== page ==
Democrats in the budget hearing objected to the strident questioning of Lilley, who said he had been on the job only five days.


North Carolina A&T’s undefeated team honored at legislature
RALEIGH, N.C. (AP) – The North Carolina A&T State University football team has been lauded by members of the General Assembly for an unforgettable season.
The House and Senate passed a resolution Thursday with Aggies players, staff and the school chancellor in attendance. They honored the Greensboro university for its undefeated record and Celebration Bowl victory in December that crowned the Aggies with their fourth Historically Black Colleges and Universities national championship.
Legislators praised the school for its football prowess and strong academics. The resolution identified famous alumni, including the Rev. Jesse Jackson, current U.S. Rep. Alma Adams, and astronaut Ronald McNair, who died in the Space Shuttle Challenger explosion.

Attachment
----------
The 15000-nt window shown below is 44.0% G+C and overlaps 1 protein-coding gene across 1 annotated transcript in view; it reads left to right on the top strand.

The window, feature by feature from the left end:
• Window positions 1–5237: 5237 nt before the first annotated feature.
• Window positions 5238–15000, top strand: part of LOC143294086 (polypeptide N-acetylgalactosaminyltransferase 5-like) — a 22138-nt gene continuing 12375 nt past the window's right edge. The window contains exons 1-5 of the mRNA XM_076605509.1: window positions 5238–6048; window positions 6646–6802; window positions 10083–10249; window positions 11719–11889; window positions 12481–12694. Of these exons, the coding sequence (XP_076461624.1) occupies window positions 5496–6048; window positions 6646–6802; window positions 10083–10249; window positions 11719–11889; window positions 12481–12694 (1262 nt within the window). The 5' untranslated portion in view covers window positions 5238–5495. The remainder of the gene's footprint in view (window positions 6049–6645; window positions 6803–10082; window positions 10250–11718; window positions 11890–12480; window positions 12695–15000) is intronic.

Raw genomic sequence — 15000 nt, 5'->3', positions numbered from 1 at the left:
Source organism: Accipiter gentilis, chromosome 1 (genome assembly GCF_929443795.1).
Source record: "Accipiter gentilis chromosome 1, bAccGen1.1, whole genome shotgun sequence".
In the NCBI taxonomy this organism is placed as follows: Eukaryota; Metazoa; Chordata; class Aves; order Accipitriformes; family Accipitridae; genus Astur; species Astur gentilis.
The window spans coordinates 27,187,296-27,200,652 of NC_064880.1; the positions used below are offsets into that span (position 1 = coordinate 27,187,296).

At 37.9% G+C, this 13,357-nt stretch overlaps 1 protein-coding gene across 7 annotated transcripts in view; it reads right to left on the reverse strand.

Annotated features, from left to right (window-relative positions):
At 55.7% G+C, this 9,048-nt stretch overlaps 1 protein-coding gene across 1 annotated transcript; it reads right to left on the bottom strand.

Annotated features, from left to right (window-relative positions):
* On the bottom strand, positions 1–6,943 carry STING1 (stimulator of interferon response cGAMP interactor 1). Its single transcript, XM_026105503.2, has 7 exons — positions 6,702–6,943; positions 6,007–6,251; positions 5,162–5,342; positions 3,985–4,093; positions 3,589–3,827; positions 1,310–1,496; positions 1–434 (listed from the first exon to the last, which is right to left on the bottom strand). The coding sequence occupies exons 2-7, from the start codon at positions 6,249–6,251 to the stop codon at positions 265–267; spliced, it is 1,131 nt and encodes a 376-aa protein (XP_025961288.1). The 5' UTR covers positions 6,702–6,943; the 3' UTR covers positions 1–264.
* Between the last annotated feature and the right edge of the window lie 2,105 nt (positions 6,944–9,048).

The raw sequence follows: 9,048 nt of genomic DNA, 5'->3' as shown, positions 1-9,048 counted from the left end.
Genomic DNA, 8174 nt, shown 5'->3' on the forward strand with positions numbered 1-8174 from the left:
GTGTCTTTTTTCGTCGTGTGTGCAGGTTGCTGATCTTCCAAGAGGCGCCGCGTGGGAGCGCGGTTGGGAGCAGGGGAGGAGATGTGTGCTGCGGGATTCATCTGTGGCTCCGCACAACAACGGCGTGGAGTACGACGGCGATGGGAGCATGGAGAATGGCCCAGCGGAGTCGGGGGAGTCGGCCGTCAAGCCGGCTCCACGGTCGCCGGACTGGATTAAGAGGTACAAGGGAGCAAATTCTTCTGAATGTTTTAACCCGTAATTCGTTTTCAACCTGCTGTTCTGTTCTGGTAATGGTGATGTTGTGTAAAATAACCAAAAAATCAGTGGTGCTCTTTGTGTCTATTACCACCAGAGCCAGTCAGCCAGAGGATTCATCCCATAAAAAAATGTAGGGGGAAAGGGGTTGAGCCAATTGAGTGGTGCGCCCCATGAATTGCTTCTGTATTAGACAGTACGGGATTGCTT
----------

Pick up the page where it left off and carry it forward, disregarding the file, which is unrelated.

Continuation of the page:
Obama-backed committee targeting races in 11 states
COLUMBUS, Ohio (AP) – A Democratic group backed by former President Barack Obama plans to invest millions of dollars in state-level elections in 11 states this year, with its heaviest focus on Ohio.
The National Democratic Redistricting Committee, led by former U.S. Attorney General Eric Holder, says this year’s election cycle is critical to affecting the congressional redistricting process. It’s the first cycle whose winners will participate in drawing congressional maps for the decade starting in 2021.
Electoral targets the group announced Wednesday include 11 states, nine gubernatorial races, 18 legislative chambers, two ballot initiatives and two down-ballot races. Eight more states are on the committee’s watch list.
The group is targeting six areas in bellwether Ohio, including governor, auditor and secretary of state. All are members of the map-drawing apportionment board.

AP-WF-02-09-18 1120GMT